You love the ocean and the adrenaline-charged feeling of carving fresh lines down a wave. It makes you feel alive.
Your joy of surfing began as a 5 year-old mucking around in the whitewash on summer holiday. Now, 10 years on, you’re actually pretty good.
However, as you progress, you’re compelled to want more.
You want to surf better every time you go out and someday, hopefully, you’ll surf professionally.
So, what do you do? Surf more.
Research studying top adolescent surfers suggests they spend 90% of their training time ‘free surfing’ with no formal instruction or feedback from a coach.
‘Self-determined’ practice is a critical ingredient in an effective learning environment. Sometimes the best kind of learning happens when you get your butt kicked by a wall of water after getting it wrong.
However, as it turns out, there’s more to elite surfing that just time in the water.
Getting off your board
Surfing is an athletic sport and requires surfers to execute complex manoeuvres in highly unstable and changing environments.
To accomplish this you need highly tuned physical abilities which are best developed on dry ground.
Poor range of motion in your joints stops you achieving the basic body positions crucial for surfing.
For example, tight hips can restrict you from holding a strong, balanced position on the board. Tight shoulders will limit your ability to develop a powerful paddle. You’ll never develop a powerful paddle with tight shoulders
2. Sensorimotor skill
Sensorimotor skill is critical for balance during radical manoeuvres that involve unstable positions.
What is sensorimotor skill? It includes two parts:
- Receiving sensory input and information from your body (e.g., your eyes) and the environment (e.g., the size and power of a wave).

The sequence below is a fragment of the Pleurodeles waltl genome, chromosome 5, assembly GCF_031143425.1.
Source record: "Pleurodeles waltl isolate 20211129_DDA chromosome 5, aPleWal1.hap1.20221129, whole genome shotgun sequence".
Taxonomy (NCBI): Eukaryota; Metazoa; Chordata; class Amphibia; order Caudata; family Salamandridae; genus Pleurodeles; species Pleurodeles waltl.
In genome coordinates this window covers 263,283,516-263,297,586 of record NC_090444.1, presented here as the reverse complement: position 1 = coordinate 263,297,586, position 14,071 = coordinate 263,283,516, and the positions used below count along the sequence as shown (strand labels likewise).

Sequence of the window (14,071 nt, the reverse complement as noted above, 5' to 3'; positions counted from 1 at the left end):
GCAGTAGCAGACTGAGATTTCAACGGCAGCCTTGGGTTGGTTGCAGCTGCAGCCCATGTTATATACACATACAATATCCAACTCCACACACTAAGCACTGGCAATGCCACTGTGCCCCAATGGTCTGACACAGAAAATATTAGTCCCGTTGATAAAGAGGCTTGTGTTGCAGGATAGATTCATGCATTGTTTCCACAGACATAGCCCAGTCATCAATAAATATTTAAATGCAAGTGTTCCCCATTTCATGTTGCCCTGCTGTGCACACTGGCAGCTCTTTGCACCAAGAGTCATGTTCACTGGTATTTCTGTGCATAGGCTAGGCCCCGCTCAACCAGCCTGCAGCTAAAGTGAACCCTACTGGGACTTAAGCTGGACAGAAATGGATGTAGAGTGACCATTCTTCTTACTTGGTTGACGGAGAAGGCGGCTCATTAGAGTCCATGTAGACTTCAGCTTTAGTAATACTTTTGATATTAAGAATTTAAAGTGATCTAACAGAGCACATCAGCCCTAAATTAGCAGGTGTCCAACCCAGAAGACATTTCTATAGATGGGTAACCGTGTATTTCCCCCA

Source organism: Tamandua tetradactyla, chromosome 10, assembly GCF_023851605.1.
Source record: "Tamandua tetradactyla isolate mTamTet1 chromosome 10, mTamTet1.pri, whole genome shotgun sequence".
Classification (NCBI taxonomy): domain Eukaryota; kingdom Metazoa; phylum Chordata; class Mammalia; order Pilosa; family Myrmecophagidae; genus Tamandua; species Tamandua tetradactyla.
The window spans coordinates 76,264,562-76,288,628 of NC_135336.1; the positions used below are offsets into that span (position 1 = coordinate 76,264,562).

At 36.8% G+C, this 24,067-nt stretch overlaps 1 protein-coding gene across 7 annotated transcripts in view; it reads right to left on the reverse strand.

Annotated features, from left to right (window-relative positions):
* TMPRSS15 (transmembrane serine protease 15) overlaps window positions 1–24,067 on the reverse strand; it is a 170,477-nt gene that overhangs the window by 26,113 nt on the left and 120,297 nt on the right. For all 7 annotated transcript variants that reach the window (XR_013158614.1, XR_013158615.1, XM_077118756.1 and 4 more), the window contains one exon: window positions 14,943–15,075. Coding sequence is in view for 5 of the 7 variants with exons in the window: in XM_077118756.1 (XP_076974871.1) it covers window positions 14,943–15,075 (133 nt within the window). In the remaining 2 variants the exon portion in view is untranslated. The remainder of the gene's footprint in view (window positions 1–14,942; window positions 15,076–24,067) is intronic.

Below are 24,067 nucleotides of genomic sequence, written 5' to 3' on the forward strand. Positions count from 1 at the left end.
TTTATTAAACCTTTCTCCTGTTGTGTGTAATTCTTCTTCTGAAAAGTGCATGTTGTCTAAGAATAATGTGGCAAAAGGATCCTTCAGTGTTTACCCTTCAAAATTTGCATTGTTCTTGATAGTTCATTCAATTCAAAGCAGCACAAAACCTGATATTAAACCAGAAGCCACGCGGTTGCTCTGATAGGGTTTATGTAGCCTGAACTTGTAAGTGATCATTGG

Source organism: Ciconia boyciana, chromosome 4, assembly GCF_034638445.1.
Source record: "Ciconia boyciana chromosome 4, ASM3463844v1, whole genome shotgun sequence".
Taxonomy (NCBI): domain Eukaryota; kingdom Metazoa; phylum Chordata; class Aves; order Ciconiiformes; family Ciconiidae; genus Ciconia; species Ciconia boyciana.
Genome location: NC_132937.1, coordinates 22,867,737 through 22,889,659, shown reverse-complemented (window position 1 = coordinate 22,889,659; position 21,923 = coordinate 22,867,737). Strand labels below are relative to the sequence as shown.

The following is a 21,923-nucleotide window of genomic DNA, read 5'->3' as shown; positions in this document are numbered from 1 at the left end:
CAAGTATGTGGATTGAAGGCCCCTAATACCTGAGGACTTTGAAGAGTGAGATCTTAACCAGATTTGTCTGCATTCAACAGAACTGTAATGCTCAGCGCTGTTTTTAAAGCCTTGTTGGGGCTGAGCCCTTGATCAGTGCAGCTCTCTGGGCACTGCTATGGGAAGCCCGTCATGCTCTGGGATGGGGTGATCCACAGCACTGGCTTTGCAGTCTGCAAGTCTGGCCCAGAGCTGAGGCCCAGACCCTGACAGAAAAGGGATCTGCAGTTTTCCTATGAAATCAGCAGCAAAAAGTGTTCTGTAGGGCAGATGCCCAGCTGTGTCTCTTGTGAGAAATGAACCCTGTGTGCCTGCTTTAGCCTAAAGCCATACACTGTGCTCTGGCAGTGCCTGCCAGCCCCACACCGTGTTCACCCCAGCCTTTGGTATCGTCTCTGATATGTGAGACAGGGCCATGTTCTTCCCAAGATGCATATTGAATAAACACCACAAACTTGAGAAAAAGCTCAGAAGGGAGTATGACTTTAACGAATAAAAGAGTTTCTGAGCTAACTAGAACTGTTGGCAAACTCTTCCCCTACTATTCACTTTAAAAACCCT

- Organizing and processing information received from your sensory system to produce an appropriate movement response (e.g., the exact moment to carve out a turn).
Yes, your sensorimotor skill will improve with surfing alone. But you’ll adapt faster when challenged in ways that take you to the edge of your current ability.
Gymnastic exercises which disrupt and then restore your state of balance – like a forward roll to squat hold or jumping and spinning with your eyes closed then landing in a stable position – are excellent at developing your sensori-motor system.
Research shows that surfers with greater lower body strength have better turning manoeuvre performance on the wave. So, spending time strength training will help you increase your score during competition.
What’s more, a strong body is more physically robust, so including some strength work in your surfing regime will reduce your chances of getting injured and missing vital time in the water.
Develop your body physically
The best surfers in the world spend time developing their bodies out of the water to maximise their performance in it.
To keep progressing, regardless of the level you’re now at, you need to do the same.
Farley, O., Secomb, J., Parsonage, J., Lundgren, L., Abbiss, C., Sheppard, J. (2015). Tracking 6 weeks of training/surfing lessons of adolescent competitive surfers: just what are these young surfers up to? Journal of Australian Strength & Conditioning, 23(6), 95. Retrieved from www.ebscohost.com
Secomd, J., Farley, O., Lundgren, L., Tran, T., King, A., Nimphius, S., Sheppard, J. (2015). Associations between the Performance of Scoring Manoeuvres and Lower-Body Strength and Power in Elite Surfers. International journal of Sports Science & Coaching, 10(5), 911-918. Retrieved from www.online.sagepub.com